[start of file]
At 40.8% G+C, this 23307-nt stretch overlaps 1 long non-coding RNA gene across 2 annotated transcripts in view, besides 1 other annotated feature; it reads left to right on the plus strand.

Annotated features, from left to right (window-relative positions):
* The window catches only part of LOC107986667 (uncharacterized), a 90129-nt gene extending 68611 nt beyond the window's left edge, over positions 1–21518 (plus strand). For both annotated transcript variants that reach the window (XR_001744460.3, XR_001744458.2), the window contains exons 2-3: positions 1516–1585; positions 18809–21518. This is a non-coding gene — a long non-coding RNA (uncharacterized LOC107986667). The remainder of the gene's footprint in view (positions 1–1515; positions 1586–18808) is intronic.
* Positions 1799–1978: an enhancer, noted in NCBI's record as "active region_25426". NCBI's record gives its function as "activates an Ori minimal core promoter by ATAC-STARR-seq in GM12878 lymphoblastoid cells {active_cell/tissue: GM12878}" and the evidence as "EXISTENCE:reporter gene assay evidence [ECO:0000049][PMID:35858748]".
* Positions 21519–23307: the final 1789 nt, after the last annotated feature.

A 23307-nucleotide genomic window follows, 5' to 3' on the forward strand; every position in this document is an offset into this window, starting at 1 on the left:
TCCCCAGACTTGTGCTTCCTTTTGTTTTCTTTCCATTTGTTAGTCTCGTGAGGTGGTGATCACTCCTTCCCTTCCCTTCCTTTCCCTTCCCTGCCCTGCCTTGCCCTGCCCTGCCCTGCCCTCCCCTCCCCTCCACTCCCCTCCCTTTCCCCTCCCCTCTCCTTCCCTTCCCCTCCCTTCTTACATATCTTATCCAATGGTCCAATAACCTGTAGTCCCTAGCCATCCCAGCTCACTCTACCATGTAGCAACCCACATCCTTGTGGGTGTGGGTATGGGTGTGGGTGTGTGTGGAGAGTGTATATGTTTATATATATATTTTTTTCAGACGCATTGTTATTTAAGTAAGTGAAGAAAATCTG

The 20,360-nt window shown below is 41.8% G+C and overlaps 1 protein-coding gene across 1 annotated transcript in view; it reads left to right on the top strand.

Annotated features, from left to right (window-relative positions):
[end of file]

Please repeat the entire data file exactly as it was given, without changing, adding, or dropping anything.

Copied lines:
At 40.8% G+C, this 23307-nt stretch overlaps 1 long non-coding RNA gene across 2 annotated transcripts in view, besides 1 other annotated feature; it reads left to right on the plus strand.

Annotated features, from left to right (window-relative positions):
* The window catches only part of LOC107986667 (uncharacterized), a 90129-nt gene extending 68611 nt beyond the window's left edge, over positions 1–21518 (plus strand). For both annotated transcript variants that reach the window (XR_001744460.3, XR_001744458.2), the window contains exons 2-3: positions 1516–1585; positions 18809–21518. This is a non-coding gene — a long non-coding RNA (uncharacterized LOC107986667). The remainder of the gene's footprint in view (positions 1–1515; positions 1586–18808) is intronic.
* Positions 1799–1978: an enhancer, noted in NCBI's record as "active region_25426". NCBI's record gives its function as "activates an Ori minimal core promoter by ATAC-STARR-seq in GM12878 lymphoblastoid cells {active_cell/tissue: GM12878}" and the evidence as "EXISTENCE:reporter gene assay evidence [ECO:0000049][PMID:35858748]".
* Positions 21519–23307: the final 1789 nt, after the last annotated feature.

A 23307-nucleotide genomic window follows, 5' to 3' on the forward strand; every position in this document is an offset into this window, starting at 1 on the left:
TCCCCAGACTTGTGCTTCCTTTTGTTTTCTTTCCATTTGTTAGTCTCGTGAGGTGGTGATCACTCCTTCCCTTCCCTTCCTTTCCCTTCCCTGCCCTGCCTTGCCCTGCCCTGCCCTGCCCTCCCCTCCCCTCCACTCCCCTCCCTTTCCCCTCCCCTCTCCTTCCCTTCCCCTCCCTTCTTACATATCTTATCCAATGGTCCAATAACCTGTAGTCCCTAGCCATCCCAGCTCACTCTACCATGTAGCAACCCACATCCTTGTGGGTGTGGGTATGGGTGTGGGTGTGTGTGGAGAGTGTATATGTTTATATATATATTTTTTTCAGACGCATTGTTATTTAAGTAAGTGAAGAAAATCTG

The 20,360-nt window shown below is 41.8% G+C and overlaps 1 protein-coding gene across 1 annotated transcript in view; it reads left to right on the top strand.

Annotated features, from left to right (window-relative positions):